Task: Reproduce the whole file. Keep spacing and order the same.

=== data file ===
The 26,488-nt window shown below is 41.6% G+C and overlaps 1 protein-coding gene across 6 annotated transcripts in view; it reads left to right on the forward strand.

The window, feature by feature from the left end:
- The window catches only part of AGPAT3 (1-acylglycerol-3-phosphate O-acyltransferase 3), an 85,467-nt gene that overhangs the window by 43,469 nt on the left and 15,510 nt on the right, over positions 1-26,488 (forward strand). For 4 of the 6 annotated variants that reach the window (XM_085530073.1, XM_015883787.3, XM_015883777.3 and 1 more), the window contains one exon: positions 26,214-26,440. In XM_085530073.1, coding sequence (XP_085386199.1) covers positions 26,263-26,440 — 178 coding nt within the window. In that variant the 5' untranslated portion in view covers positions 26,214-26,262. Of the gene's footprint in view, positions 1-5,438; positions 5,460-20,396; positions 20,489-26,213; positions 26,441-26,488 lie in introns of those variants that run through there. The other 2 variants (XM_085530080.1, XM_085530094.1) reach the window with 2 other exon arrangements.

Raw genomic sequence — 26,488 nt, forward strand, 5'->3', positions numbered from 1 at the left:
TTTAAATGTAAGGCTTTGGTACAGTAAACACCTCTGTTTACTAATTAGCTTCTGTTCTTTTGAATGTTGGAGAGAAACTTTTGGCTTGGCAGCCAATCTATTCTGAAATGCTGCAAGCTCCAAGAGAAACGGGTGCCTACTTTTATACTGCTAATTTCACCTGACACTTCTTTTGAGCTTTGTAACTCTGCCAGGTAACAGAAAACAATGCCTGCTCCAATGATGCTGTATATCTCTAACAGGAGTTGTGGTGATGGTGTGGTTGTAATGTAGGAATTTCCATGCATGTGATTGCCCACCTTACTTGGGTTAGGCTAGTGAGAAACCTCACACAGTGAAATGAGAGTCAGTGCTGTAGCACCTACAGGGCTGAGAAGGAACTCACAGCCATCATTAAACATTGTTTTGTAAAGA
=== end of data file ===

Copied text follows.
The 26,488-nt window shown below is 41.6% G+C and overlaps 1 protein-coding gene across 6 annotated transcripts in view; it reads left to right on the forward strand.

The window, feature by feature from the left end:
- The window catches only part of AGPAT3 (1-acylglycerol-3-phosphate O-acyltransferase 3), an 85,467-nt gene that overhangs the window by 43,469 nt on the left and 15,510 nt on the right, over positions 1-26,488 (forward strand). For 4 of the 6 annotated variants that reach the window (XM_085530073.1, XM_015883787.3, XM_015883777.3 and 1 more), the window contains one exon: positions 26,214-26,440. In XM_085530073.1, coding sequence (XP_085386199.1) covers positions 26,263-26,440 — 178 coding nt within the window. In that variant the 5' untranslated portion in view covers positions 26,214-26,262. Of the gene's footprint in view, positions 1-5,438; positions 5,460-20,396; positions 20,489-26,213; positions 26,441-26,488 lie in introns of those variants that run through there. The other 2 variants (XM_085530080.1, XM_085530094.1) reach the window with 2 other exon arrangements.

Raw genomic sequence — 26,488 nt, forward strand, 5'->3', positions numbered from 1 at the left:
TTTAAATGTAAGGCTTTGGTACAGTAAACACCTCTGTTTACTAATTAGCTTCTGTTCTTTTGAATGTTGGAGAGAAACTTTTGGCTTGGCAGCCAATCTATTCTGAAATGCTGCAAGCTCCAAGAGAAACGGGTGCCTACTTTTATACTGCTAATTTCACCTGACACTTCTTTTGAGCTTTGTAACTCTGCCAGGTAACAGAAAACAATGCCTGCTCCAATGATGCTGTATATCTCTAACAGGAGTTGTGGTGATGGTGTGGTTGTAATGTAGGAATTTCCATGCATGTGATTGCCCACCTTACTTGGGTTAGGCTAGTGAGAAACCTCACACAGTGAAATGAGAGTCAGTGCTGTAGCACCTACAGGGCTGAGAAGGAACTCACAGCCATCATTAAACATTGTTTTGTAAAGA